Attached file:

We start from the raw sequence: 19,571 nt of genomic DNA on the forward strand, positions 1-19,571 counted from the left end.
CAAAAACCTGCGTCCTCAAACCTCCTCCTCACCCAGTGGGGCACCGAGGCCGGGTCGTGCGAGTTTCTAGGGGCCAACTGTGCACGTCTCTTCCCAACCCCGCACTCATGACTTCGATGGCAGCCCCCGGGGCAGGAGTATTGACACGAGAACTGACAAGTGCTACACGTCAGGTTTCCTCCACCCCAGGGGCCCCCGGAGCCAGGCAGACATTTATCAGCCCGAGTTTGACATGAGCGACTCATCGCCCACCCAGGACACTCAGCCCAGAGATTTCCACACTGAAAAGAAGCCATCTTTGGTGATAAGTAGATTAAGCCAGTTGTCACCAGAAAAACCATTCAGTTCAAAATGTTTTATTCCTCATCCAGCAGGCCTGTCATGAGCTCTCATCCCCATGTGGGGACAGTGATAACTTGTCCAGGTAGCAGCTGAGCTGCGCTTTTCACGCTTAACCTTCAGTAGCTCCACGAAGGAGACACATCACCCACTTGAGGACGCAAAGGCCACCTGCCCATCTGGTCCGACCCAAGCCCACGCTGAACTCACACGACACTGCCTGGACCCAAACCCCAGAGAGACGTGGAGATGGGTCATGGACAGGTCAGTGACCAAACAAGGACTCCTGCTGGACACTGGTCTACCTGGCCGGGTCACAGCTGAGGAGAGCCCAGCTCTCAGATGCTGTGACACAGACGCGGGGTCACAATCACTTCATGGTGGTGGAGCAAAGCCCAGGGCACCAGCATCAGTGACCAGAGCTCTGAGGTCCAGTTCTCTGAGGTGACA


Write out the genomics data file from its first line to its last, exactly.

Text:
We start from the raw sequence: 19,571 nt of genomic DNA on the forward strand, positions 1-19,571 counted from the left end.
CAAAAACCTGCGTCCTCAAACCTCCTCCTCACCCAGTGGGGCACCGAGGCCGGGTCGTGCGAGTTTCTAGGGGCCAACTGTGCACGTCTCTTCCCAACCCCGCACTCATGACTTCGATGGCAGCCCCCGGGGCAGGAGTATTGACACGAGAACTGACAAGTGCTACACGTCAGGTTTCCTCCACCCCAGGGGCCCCCGGAGCCAGGCAGACATTTATCAGCCCGAGTTTGACATGAGCGACTCATCGCCCACCCAGGACACTCAGCCCAGAGATTTCCACACTGAAAAGAAGCCATCTTTGGTGATAAGTAGATTAAGCCAGTTGTCACCAGAAAAACCATTCAGTTCAAAATGTTTTATTCCTCATCCAGCAGGCCTGTCATGAGCTCTCATCCCCATGTGGGGACAGTGATAACTTGTCCAGGTAGCAGCTGAGCTGCGCTTTTCACGCTTAACCTTCAGTAGCTCCACGAAGGAGACACATCACCCACTTGAGGACGCAAAGGCCACCTGCCCATCTGGTCCGACCCAAGCCCACGCTGAACTCACACGACACTGCCTGGACCCAAACCCCAGAGAGACGTGGAGATGGGTCATGGACAGGTCAGTGACCAAACAAGGACTCCTGCTGGACACTGGTCTACCTGGCCGGGTCACAGCTGAGGAGAGCCCAGCTCTCAGATGCTGTGACACAGACGCGGGGTCACAATCACTTCATGGTGGTGGAGCAAAGCCCAGGGCACCAGCATCAGTGACCAGAGCTCTGAGGTCCAGTTCTCTGAGGTGACA